Defense: The Red Raider defense finally seemed to get it right, and now it’s all changing. The D finished second in the Big 12 in total yards allowed, led the way against the pass and wasn’t bad against the run, but now it’ll be up to new coordinator Matt Wallerstedt to prove the production can continue. There aren’t enough returning interceptions, and the stats are a bit misleading, but with eight starters coming back there’s hope for the transition to not be a problem. The key will be flexibility in a league where playing five defensive backs on a regular basis is a must, but a few hybrid positions will allow the coaching staff to play around with different formations on the front seven when needed. The hope is for more of a pass rush and more big plays for a team that finished dead last in the conference in turnover margin, but it’ll take a while to develop the depth and come up with steadier playmakers.

42. Georgia Tech
Relative Strengths: Linebacker, Running Back
Relative Concerns: Defensive Line, Receiver

Offense: Changes are taking place on the Georgia Tech offense in 2013. No, the Yellow Jackets will not be shifting away from the triple-option that’s been the staple since Paul Johnson came aboard more than five years ago. However, Tech will be running it with a new man at the pivot, likely up-and-coming sophomore Vad Lee. Lee played some a year ago, and showed flashes, but he’s now poised to pilot the attack from the opener forward. He’s got as much potential as any of Johnson’ former pupils, and has been groomed the last two years for this moment. Behind the quarterback will be an eclectic mix of B-backs and A-backs that are long on diversity, yet short on star power. Powerful David Sims is the best of the lot, and the one most likely to lead the team in rushing. The ground game should be well-supported form a veteran line that returns four starters. But, the homerun-hitting passing game could suffer a power outage if a capable receiver doesn’t step up. The role was supposed to belong to Jeff Greene, but he’s since transferred to Ohio State.

Defense: The Yellow Jackets have found their permanent replacement for deposed coordinator Al Groh, veteran assistant Ted Roof, who’ll be doing his second stint on the Flats. Roof assumes control of a veteran defense that has the parts to evolve beyond last season’s sloppy and inconsistent results. He inherits eight starters and a swath of seniors who’ll be asked to assume more of a leadership role as the unit switches from a 3-4 to a 4-3. Tech will be especially stable in the back seven, where only two underclassmen might be starting. Linebackers Quayshawn Nealy, Jabari Hunt-Days and Brandon Watts each have All-ACC potential. And CB Jemea Thomas and S Isaiah Johnson are playmakers from the last line of defense. It’s up front where the Jackets need to get much nastier. Roof instantly upgraded the front wall by relocating pass-rushing specialist Jeremiah Attaochu from outside linebacker. But the ACC’s No. 3 sack man in 2012 needs more help if Tech is going to be tougher at the point of attack.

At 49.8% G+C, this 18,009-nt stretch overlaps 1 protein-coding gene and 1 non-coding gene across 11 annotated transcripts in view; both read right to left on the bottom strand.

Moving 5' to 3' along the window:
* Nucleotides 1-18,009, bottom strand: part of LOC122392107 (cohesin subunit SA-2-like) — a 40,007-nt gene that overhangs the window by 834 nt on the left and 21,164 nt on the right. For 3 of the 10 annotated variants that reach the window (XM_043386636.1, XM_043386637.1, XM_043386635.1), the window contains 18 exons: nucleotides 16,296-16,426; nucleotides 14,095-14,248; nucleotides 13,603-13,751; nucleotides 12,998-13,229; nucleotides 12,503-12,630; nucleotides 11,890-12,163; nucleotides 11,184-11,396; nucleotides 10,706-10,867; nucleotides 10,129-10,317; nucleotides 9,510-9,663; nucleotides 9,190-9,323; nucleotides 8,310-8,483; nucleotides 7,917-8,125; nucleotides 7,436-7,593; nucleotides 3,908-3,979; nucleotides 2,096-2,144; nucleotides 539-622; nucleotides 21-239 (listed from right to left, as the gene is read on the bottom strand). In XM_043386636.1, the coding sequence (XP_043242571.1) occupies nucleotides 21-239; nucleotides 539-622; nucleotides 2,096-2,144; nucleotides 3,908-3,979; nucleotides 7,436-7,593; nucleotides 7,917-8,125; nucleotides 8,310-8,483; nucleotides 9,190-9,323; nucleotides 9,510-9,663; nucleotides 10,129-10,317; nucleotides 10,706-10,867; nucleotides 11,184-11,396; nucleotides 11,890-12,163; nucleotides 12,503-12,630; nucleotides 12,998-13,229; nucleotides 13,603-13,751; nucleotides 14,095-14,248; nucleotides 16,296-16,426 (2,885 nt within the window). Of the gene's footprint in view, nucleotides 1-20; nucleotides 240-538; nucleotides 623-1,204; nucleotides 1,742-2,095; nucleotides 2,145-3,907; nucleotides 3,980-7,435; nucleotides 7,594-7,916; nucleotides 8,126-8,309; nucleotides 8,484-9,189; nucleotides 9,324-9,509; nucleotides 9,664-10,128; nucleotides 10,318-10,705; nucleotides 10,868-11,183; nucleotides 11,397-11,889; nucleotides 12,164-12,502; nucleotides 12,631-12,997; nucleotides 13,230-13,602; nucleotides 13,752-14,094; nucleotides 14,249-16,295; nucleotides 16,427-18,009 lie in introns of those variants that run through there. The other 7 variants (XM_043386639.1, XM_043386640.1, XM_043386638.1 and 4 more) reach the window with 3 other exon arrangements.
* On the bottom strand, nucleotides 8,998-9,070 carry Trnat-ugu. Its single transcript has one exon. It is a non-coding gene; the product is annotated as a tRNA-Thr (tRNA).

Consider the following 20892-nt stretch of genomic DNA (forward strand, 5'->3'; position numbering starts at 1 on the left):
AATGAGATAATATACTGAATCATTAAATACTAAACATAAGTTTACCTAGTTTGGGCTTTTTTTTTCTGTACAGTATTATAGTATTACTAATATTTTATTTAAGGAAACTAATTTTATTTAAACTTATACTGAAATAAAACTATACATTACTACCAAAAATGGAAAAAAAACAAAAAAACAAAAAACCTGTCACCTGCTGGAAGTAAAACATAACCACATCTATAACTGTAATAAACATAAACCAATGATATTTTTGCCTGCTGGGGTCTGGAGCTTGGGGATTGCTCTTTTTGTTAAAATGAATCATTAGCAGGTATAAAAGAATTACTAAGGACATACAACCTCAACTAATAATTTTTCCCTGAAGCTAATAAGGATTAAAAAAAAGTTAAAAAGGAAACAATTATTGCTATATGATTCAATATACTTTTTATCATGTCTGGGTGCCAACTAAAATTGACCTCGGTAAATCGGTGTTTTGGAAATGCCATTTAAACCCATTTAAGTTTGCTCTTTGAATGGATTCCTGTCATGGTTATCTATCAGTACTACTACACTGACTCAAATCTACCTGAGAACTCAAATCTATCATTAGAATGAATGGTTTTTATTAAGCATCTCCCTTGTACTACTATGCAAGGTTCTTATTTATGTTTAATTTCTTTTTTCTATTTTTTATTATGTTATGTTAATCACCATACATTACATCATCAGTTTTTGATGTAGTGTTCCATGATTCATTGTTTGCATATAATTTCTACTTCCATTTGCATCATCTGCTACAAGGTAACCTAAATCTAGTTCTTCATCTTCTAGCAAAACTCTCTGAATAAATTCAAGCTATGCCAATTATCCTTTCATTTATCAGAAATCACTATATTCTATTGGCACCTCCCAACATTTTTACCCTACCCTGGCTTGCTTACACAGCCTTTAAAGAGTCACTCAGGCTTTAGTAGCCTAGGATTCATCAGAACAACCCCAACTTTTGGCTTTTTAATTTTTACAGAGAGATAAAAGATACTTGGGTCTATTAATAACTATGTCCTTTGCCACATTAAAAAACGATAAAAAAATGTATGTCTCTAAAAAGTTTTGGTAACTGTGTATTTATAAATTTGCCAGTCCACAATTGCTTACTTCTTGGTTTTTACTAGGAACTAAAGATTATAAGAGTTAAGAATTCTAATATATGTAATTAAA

41. Boise State
Relative Strengths: Offensive Line, Defensive Line
Relative Concerns: Linebacker, Running Back

Offense: It always seems like Boise State’s offense is rebuilding in some way, but it’s always effective. Overall it took a step back last season, lacking the pop and explosion it enjoyed with Kellen Moore, Doug Martin, Titus Young and Austin Pettis around, but it did its job. Now the pressure is on offensive coordinator Robert Prince to keep the production rolling. It might not have been pretty, but quarterback Joe Southwick and his serviceable group of veteran receivers kept the mistakes to a minimum and came up with an effective year. The running back situation isn’t deep, and the line has to replace three starters, but the ground game should be solid with Jay Ajayi and Derrick Thomas a good twosome to take over for D.J. Harper, and the blocking up front will be fantastic – especially in pass protection – led by all-stars Matt Paradis at center and Charles Leno, Jr. at left tackle.

Defense: The whole is going to be better than the sum – again. The Boise State D always seems to find production from several surprising areas, and it always reloads in a big hurry. The pass rush should be fantastic again with Demarcus Lawrence leading the way on the outside, but there’s a big, gaping hole at linebacker where options need to step up in the 4-2-5 attack. The secondary loses star corner Jamar Taylor, but Jeremy Ioane and the safeties are going to be terrific. The D had to replace nine starters last season and finished 12th in the nation in total defense, eight in scoring defense and fifth against the pass. This year’s defense doesn’t have nearly as much work to do.

2013 CFN Preseason Rankings
1 to 5 | 6 to 10 | 11 to 20 | 21 to 30 | 31 to 40 | 41 to 50 | 51 to 60
61 to 70 | 71 to 80 | 81 to 90 | 91 to 100 | 101 to 110 | 111 to 125 
 - CFN Preseason Rankings 2012 | 2011 | 2010 | 2009 | 2008 | 2007  
- Preview 2013 - All The Team & Conference Previews